International Math Outreach Workshop (15w5101)

Arriving in Banff, Alberta Sunday, November 22 and departing Friday November 27, 2015

Organizers

(Pacific Institute for the Mathematical Sciences / University of British Columbia)

Helene Barcelo (Mathematical Sciences Research Institute)

(Mitacs)

Matheus Grasselli (Fields Institute)

(Australian Mathematical Sciences Institute)

Luc Vinet (University of Montreal)

Objectives

Enhancing math outreach activities and creating new ones is important in order to eliminate the common belief that mathematics is reserved for the elite, that it is very difficult and not accessible to every one, that everything which needed to be discovered in math has already been discovered, that math is a very serious business and in any event that no one can take pleasure in doing mathematics! This is why we must join our efforts to develop strategies to eliminate these false perceptions. Hence the need for a math outreach meeting.There are very valuable and even innovative math outreach activities being held all over the planet, but unfortunately the majority of these activities never find their way outside the countries where they were initiated and in some cases not even outside the local community where they were created.Here are some of these activities:

  • Math en jeans ("Math in jeans"), an initiative created by the "Centre national de la recherche scientifique" in France, by which hundreds of top researchers from CNRS volunteer to visit elementary schools to share their passion for math and to challenge kids with math problems; in early April of every year, a 5-day national conference conveys several hundred elementary school students to present the solutions of the problems they were challenged with.

  • Show Math, an initiative of SMAC (Sciences et mathematiques en action): it is a series of funny multimedia math shows, with professional comedians, offered to elementary schools and high schools, mainly in the Province of Quebec but also at times in BC, Ontario and New Brunswick; so far, more than 220 shows have taken place.

  • Math Out Loud, created by Mitacs: it is a theatrical play on mathematics, with professional comedians, music, songs; its main purpose is to show that math is everywhere and that math can be very entertaining.

  • Pluton va en appel! ("The case for Pluto"), an initiative of SMAC: it is a play in which the actors (the Sun, Neptune and Mercury) debate as to whether or not Pluto should be renamed a planet! The arguments for and against rest mostly on mathematics.

  • "C'est mathematique!", a Quebec initiative held in 2000 and 2001: it was a weekly 30-minute television series offered in prime time on a science channel and whose main purpose was to show that mathematics is everywhere.

  • Math Girl, developed by Veselin Jungic, a math professor at Simon Fraser University; it features a superhero who solves super problems using mathematics.

  • Who wants to be a mathematician?, a math contest developed by AMS and meant for senior high school students in the US; each year, the best eight students are invited in a central location to participate in a grand finale. Prize money are offered to the best performers as well as to their schools.

  • Mathematical Moments, a one pager highlighting in lay terms the role of mathematics in various ventures (special effects at the movies, space exploration, renewable energy, etc.) and published on the AMS web site; seven new "Math Moments" are posted every year.

  • Math in careers, 20 3-minute videos created by AMSI which show that in various careers (electrician, financial analyst, travel agent, store manager, hairdresser, etc.), math ends up being a very important asset.

  • Neighborhood talks, an initiative of SMAC; it ia a talk designed for parents of elementary school students, in which parents learn that there are careers in math and math in careers and also that they can help their kids being better at math even though they, themselves, do not know much about math.

  • The Three Minute Thesis, a research communication competition developed by The University of Queensland. The idea is for the PhD students to effectively explain their research in three minutes in a language appropriate to a non-specialist audience.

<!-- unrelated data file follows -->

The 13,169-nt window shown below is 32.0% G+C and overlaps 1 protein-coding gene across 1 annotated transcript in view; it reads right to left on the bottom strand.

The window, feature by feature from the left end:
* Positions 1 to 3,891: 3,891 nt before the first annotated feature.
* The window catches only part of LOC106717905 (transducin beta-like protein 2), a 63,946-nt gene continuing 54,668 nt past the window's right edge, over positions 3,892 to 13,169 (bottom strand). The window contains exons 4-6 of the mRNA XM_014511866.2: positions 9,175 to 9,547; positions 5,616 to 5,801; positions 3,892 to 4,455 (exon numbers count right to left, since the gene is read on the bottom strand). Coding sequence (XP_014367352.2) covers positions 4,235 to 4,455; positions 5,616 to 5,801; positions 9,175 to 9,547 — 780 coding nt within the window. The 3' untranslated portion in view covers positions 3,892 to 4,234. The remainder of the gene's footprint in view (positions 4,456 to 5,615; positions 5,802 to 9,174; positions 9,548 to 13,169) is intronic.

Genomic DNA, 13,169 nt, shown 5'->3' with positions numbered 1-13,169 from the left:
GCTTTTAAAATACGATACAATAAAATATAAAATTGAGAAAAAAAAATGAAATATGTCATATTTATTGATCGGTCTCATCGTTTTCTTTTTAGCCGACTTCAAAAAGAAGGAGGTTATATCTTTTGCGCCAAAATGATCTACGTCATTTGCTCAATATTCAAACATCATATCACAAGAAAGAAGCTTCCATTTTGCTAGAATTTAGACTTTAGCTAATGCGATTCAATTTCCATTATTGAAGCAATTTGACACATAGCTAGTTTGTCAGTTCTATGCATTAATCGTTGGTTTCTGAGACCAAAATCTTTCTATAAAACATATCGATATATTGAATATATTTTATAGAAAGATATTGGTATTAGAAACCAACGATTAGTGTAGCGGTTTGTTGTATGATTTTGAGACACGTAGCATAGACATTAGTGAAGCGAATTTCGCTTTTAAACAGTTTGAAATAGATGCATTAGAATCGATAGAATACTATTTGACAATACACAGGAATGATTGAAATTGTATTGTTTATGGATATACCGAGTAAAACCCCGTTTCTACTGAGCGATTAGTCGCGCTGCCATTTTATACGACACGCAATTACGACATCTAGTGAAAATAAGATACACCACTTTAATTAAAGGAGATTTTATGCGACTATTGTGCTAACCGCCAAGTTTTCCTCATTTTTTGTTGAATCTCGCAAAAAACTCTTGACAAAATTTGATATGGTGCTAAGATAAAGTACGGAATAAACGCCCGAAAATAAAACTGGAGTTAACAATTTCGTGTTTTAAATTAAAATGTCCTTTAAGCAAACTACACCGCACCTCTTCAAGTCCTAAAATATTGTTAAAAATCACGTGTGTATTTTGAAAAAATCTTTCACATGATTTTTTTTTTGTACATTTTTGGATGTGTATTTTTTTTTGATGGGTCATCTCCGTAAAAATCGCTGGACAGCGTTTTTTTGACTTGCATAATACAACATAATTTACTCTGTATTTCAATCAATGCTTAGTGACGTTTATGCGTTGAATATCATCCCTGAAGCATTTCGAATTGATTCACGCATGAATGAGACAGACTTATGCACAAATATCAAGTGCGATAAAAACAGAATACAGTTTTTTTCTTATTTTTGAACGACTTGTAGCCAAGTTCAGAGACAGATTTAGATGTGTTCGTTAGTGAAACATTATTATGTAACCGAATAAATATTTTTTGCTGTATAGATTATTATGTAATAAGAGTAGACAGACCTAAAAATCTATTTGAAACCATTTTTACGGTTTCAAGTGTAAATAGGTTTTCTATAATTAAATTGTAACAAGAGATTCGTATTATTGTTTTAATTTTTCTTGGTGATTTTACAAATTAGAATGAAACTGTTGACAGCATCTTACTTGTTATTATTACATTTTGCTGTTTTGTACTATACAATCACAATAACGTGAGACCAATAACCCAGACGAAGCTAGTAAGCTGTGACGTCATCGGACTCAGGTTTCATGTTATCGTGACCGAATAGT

• Let us add that there are many other initiatives which were created for the purpose of pure entertainment, but which nevertheless have contributed to popularize mathematics. These include, for instance: -- The weekly television series "Numbers", with over 11 million viewers, which shows that mathematics can end up being very useful in solving crime mysteries. -- The Simpsons', a comic show on television, whose creators have a degree in mathematics from Harvard. One will notice that in the dialog, some famous math problems emerge, such as Fermat's Last Theorem and a discussion on perfect numbers, narcissitic numbers and Mersenne primes, all important number theory features.All of the above activities have proven to be successful in creating interest for mathematics or showing that mathematics is important in our society. Some of these are being picked up outside the countries they were developed in; such is the case of the Three Minute Thesis. However, most of these activities are not known outside the countries they were initiated in. But it seems clear that most (if not all) could be very beneficial to kids and to the general public in other countries, perhaps after some adjustment in order to adapt them to the local culture.The purpose of this International Math Outreach Workshop is therefore to bring together the leaders in math outreach from all over the world as well as those interested in benefiting from the experience of the leaders in the domain, to have them share their successful experiences as well as the difficulties they encountered, to explore how by simply sharing ideas most could benefit from the experience of others, to build networking in outreach and to explore the possibility of expanding existing activities and of creating new ones.We certainly plan to obtain as well the participation of science journalists and some high school students.Here is a partial list of goals that we plan to achieve in this workshop:1) Have the participants share the outreach programs they feel were successful in creating interest for math and science in their communities. These activities might include games, fairs, theater plays, excursions, math camps, public performances, publications, special lectures, etc.2) Have participants discuss what makes particular outreach activities successful as well as what the ongoing or unresolved challenges are (sponsorship, staff, publicity, types of needed expertise, location/logistics, budget, scheduling, media coverage, technical, ongoing momentum, etc.)3) Discuss outreach experiences that were successful in getting women and minorities to consider mathematical sciences as a career option.4) Present success stories in partnering with the media, with business people, with celebrities, etc.5) Consider how and where it might be possible to partner on existing successful programs (translate, host, financially support, handle local logistics, etc.)6) Examine the possibility of building joint international outreach activities.7) (Very ambitious) Explore the possibility of finding an international sponsor that would support a particular activity (math contest, international math camp, or other). Perhaps Boeing, Microsoft, Apple, etc.?Here are some comments on this project made by key world leaders interested by math outreach:-- Nick Woodhouse (president of the Clay Math Institute) wrote: "This sounds a very interesting idea... you can certainly say that CMI is interested in being involved in the workshop..." -- Peter Trapa (MSRI) wrote: "The BIRS workshop you are proposing sounds very timely, and I could easily imagine several people associated with Math Circles (including those working directly with the National Association of Math Circles) participating." -- Marcus du Sautoy (Clay Math Institute) wrote: "Thanks for the heads up about this. It would certainly be a meeting that would benefit the community. Even within the UK I think that many people aren't aware of the whole range of activities that go on. It would be a great forum for people to learn what, how and why certain activities are so successful." -- Chris Budd (vp of UK IMA) wrote: "I am very excited by this plan and want to give you my fullest support. Your list of topics looks excellent to me."Although there are many international meeting on math education held each year all over the world, it is very rare that we hear of any meeting on math outreach. Therefore, we believe that holding an International Math Outreach Workshop is long overdue and that it will greatly benefit the international mathematics community.